The biggest question by far that I get asked is how to get kids to try new foods. Let me tell you that the answer is a page long, but it starts with first setting up the right environment for your kids to come and stay at the table … willingly 😉
There is no better way to take on this task on a day to day basis than using the division of responsibility. We have a to do list a mile long, and I promise that once parents switch to using this model as their “new default” way of doing mealtimes, improvements in kid’s behaviors at mealtimes improve dramatically.
What is the Division of Responsibility in Feeding
Ellyn Satter is a Registered Dietician and an international authority on child eating and feeding who to this day continues her work in researching applying the feeding models she’s created. She helps parents and professionals alike apply the principles she’s discovered through her work and research. She developed the division of responsibility in feeding model, which is the gold standard in child feeding and in this section you will find out why. If you want to learn more about her work, you can do so here www.ellynsatterinstitute.org
The division of responsibility is not a set of rules, rather a framework that allows families to create a mealtime structure where kids can learn and become competent eaters by keeping the mealtime battles at minimum.
How does the Division of Responsibility in Feeding Works
In the division of responsibility, you will have your responsibilities to carry out and your child will have theirs.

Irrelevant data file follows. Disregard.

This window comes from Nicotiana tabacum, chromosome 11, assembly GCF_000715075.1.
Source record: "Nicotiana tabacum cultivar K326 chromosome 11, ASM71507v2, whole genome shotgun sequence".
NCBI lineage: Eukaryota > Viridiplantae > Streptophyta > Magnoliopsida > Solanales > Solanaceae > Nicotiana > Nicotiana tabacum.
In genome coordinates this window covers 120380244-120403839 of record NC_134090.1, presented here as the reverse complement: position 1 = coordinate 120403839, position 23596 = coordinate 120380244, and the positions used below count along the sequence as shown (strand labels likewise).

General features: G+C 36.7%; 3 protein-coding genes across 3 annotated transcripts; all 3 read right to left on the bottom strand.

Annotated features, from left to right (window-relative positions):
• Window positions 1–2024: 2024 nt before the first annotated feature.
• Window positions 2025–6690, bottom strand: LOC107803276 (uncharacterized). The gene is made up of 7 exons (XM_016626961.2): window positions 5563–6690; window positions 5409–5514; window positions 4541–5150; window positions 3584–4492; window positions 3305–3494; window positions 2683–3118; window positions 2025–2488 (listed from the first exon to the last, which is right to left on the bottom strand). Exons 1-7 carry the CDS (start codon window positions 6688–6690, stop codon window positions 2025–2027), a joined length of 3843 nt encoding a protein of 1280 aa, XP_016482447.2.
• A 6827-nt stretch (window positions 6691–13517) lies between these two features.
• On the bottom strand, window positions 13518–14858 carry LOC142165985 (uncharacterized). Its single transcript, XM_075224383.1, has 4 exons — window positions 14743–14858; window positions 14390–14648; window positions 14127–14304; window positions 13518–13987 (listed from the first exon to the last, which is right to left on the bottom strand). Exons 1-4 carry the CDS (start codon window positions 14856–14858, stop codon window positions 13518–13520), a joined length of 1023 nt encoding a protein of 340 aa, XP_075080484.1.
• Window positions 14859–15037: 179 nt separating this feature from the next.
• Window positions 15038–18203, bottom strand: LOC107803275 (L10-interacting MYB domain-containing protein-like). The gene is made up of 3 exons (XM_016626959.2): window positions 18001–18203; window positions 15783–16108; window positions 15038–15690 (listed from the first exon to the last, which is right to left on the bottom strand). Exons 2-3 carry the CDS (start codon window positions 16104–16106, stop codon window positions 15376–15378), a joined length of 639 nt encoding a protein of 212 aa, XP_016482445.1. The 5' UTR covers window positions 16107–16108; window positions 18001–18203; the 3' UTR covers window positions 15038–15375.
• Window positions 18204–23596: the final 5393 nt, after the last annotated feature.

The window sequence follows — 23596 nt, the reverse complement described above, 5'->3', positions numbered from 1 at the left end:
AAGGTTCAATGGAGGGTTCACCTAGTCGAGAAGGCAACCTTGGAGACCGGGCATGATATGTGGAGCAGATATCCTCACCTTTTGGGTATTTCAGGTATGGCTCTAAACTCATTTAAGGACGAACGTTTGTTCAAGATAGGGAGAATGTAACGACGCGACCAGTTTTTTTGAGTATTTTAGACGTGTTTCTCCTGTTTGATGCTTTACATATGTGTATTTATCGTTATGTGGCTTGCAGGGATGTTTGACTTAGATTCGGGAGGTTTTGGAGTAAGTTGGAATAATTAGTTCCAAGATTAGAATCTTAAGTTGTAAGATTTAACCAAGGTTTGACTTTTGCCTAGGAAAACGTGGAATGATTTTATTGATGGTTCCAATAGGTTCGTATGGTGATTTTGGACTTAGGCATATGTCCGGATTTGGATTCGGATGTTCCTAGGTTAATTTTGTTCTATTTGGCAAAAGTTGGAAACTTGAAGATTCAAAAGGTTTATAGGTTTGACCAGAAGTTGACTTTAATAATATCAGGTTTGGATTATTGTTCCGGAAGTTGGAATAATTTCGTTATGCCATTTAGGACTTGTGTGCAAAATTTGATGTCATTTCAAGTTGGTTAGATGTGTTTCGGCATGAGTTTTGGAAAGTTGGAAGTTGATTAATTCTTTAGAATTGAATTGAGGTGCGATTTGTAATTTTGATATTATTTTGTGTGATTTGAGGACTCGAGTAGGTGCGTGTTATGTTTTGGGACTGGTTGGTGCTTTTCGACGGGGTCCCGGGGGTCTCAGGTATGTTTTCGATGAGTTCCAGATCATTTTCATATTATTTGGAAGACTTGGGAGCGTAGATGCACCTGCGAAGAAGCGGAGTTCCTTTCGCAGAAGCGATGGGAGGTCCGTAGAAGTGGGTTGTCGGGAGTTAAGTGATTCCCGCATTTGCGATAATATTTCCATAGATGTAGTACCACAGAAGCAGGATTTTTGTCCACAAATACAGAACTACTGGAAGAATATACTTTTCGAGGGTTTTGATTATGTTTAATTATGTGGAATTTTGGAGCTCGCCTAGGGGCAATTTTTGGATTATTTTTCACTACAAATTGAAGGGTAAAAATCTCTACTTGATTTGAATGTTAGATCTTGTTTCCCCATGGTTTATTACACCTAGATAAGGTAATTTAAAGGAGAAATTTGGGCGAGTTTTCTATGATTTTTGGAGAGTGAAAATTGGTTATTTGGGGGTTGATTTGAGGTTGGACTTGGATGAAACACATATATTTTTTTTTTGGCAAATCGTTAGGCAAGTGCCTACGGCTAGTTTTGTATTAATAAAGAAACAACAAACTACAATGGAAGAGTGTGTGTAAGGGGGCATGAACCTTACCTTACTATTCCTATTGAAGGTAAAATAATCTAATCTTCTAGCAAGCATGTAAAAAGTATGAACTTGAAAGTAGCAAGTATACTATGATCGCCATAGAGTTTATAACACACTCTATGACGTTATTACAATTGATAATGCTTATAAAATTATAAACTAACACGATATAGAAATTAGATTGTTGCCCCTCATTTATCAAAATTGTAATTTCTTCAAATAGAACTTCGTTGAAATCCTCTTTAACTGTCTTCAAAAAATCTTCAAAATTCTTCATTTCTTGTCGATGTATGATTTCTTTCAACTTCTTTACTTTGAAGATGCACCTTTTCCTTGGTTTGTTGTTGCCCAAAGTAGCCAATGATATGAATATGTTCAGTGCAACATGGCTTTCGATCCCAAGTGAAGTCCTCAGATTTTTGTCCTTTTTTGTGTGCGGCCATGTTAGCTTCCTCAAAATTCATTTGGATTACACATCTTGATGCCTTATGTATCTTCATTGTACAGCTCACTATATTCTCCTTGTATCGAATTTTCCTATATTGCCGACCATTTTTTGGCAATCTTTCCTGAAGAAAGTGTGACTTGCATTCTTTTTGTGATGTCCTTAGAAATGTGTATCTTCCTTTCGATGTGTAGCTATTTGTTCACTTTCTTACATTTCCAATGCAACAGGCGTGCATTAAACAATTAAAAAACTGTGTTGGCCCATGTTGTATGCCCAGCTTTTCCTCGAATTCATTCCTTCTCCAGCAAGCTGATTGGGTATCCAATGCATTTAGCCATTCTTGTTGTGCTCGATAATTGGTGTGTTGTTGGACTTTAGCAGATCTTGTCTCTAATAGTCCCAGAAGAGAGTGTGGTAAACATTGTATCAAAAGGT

The best way I found to explain the division of responsibility is to have you picture a two-lane highway with a double yellow line in the center. We all know that a solid yellow line means “do not cross” into the other late. A double yellow line, means neither car in each lane can cross into the other. If you stay in your lane, you won’t risk veering off-road, or a head-on collision with your child. And vice versa.
Parents are responsible for when, where, who and what to feed kids.
Kids are responsible for how much and whether or not to eat.
Why You Should Start Using the Division of Responsibility
The power struggle that we generally experience at mealtimes makes the child’s decision to eat or not to eat be based on external factors of power and control. Instead, we should at all costs foster an environment at mealtime where their decision to eat is based on internal and physiological factors such as hunger and appetite cues.
It’s important to create a mealtime dynamic that has enough structure in place so that your children know what’s expected of them, yet they have enough wiggle room to make decisions of their own.
The division of responsibility gives exactly that framework that works very well from toddlerhood into the teen years.